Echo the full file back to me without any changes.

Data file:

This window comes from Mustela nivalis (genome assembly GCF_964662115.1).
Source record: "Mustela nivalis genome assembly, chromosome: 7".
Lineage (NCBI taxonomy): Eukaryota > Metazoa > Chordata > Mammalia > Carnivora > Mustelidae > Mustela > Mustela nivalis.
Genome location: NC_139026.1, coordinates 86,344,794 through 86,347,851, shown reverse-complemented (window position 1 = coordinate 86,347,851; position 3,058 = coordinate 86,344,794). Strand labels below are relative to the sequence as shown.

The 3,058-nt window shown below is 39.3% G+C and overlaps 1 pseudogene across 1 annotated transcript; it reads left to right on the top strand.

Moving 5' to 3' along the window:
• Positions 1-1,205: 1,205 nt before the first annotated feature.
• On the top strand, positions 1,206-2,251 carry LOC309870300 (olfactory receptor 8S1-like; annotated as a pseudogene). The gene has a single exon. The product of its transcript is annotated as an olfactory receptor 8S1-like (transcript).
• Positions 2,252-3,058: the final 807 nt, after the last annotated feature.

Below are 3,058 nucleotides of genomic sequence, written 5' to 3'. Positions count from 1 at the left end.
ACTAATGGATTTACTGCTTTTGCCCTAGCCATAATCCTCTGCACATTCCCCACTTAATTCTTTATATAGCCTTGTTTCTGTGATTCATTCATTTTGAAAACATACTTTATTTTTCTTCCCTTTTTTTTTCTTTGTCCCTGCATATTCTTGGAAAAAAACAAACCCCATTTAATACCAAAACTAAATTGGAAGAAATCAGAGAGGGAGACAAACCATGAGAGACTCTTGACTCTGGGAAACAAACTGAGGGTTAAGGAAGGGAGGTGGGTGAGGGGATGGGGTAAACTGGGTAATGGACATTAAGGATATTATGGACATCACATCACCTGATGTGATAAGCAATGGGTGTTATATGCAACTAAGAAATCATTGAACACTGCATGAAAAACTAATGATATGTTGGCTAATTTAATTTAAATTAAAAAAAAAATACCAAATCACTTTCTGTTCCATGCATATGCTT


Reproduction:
This window comes from Mustela nivalis (genome assembly GCF_964662115.1).
Source record: "Mustela nivalis genome assembly, chromosome: 7".
Lineage (NCBI taxonomy): Eukaryota > Metazoa > Chordata > Mammalia > Carnivora > Mustelidae > Mustela > Mustela nivalis.
Genome location: NC_139026.1, coordinates 86,344,794 through 86,347,851, shown reverse-complemented (window position 1 = coordinate 86,347,851; position 3,058 = coordinate 86,344,794). Strand labels below are relative to the sequence as shown.

The 3,058-nt window shown below is 39.3% G+C and overlaps 1 pseudogene across 1 annotated transcript; it reads left to right on the top strand.

Moving 5' to 3' along the window:
• Positions 1-1,205: 1,205 nt before the first annotated feature.
• On the top strand, positions 1,206-2,251 carry LOC309870300 (olfactory receptor 8S1-like; annotated as a pseudogene). The gene has a single exon. The product of its transcript is annotated as an olfactory receptor 8S1-like (transcript).
• Positions 2,252-3,058: the final 807 nt, after the last annotated feature.

Below are 3,058 nucleotides of genomic sequence, written 5' to 3'. Positions count from 1 at the left end.
ACTAATGGATTTACTGCTTTTGCCCTAGCCATAATCCTCTGCACATTCCCCACTTAATTCTTTATATAGCCTTGTTTCTGTGATTCATTCATTTTGAAAACATACTTTATTTTTCTTCCCTTTTTTTTTCTTTGTCCCTGCATATTCTTGGAAAAAAACAAACCCCATTTAATACCAAAACTAAATTGGAAGAAATCAGAGAGGGAGACAAACCATGAGAGACTCTTGACTCTGGGAAACAAACTGAGGGTTAAGGAAGGGAGGTGGGTGAGGGGATGGGGTAAACTGGGTAATGGACATTAAGGATATTATGGACATCACATCACCTGATGTGATAAGCAATGGGTGTTATATGCAACTAAGAAATCATTGAACACTGCATGAAAAACTAATGATATGTTGGCTAATTTAATTTAAATTAAAAAAAAAATACCAAATCACTTTCTGTTCCATGCATATGCTT